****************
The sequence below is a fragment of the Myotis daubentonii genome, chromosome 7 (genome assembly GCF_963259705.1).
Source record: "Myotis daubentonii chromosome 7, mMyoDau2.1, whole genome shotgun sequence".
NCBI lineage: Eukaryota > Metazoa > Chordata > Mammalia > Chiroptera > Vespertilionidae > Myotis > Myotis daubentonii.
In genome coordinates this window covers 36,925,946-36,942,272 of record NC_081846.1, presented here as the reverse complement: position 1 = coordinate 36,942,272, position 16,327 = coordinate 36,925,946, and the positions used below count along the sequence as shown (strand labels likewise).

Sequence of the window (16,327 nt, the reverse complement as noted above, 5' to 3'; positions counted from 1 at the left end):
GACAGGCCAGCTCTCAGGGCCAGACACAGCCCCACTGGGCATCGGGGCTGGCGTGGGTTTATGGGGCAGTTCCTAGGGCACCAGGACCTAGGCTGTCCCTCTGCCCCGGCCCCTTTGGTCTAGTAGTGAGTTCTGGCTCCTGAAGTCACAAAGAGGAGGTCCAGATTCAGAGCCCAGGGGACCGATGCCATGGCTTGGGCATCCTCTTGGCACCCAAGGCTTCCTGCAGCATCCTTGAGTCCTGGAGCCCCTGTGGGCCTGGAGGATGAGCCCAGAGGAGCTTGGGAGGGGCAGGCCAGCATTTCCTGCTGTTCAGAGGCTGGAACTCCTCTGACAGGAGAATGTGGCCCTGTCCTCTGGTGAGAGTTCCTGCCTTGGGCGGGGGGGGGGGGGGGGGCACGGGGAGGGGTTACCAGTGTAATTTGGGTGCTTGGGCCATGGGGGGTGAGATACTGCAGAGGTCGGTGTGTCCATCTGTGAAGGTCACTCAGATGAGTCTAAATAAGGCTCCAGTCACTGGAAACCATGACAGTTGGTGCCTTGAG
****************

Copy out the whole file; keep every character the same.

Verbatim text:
The sequence below is a fragment of the Myotis daubentonii genome, chromosome 7 (genome assembly GCF_963259705.1).
Source record: "Myotis daubentonii chromosome 7, mMyoDau2.1, whole genome shotgun sequence".
NCBI lineage: Eukaryota > Metazoa > Chordata > Mammalia > Chiroptera > Vespertilionidae > Myotis > Myotis daubentonii.
In genome coordinates this window covers 36,925,946-36,942,272 of record NC_081846.1, presented here as the reverse complement: position 1 = coordinate 36,942,272, position 16,327 = coordinate 36,925,946, and the positions used below count along the sequence as shown (strand labels likewise).

Sequence of the window (16,327 nt, the reverse complement as noted above, 5' to 3'; positions counted from 1 at the left end):
GACAGGCCAGCTCTCAGGGCCAGACACAGCCCCACTGGGCATCGGGGCTGGCGTGGGTTTATGGGGCAGTTCCTAGGGCACCAGGACCTAGGCTGTCCCTCTGCCCCGGCCCCTTTGGTCTAGTAGTGAGTTCTGGCTCCTGAAGTCACAAAGAGGAGGTCCAGATTCAGAGCCCAGGGGACCGATGCCATGGCTTGGGCATCCTCTTGGCACCCAAGGCTTCCTGCAGCATCCTTGAGTCCTGGAGCCCCTGTGGGCCTGGAGGATGAGCCCAGAGGAGCTTGGGAGGGGCAGGCCAGCATTTCCTGCTGTTCAGAGGCTGGAACTCCTCTGACAGGAGAATGTGGCCCTGTCCTCTGGTGAGAGTTCCTGCCTTGGGCGGGGGGGGGGGGGGGGGCACGGGGAGGGGTTACCAGTGTAATTTGGGTGCTTGGGCCATGGGGGGTGAGATACTGCAGAGGTCGGTGTGTCCATCTGTGAAGGTCACTCAGATGAGTCTAAATAAGGCTCCAGTCACTGGAAACCATGACAGTTGGTGCCTTGAG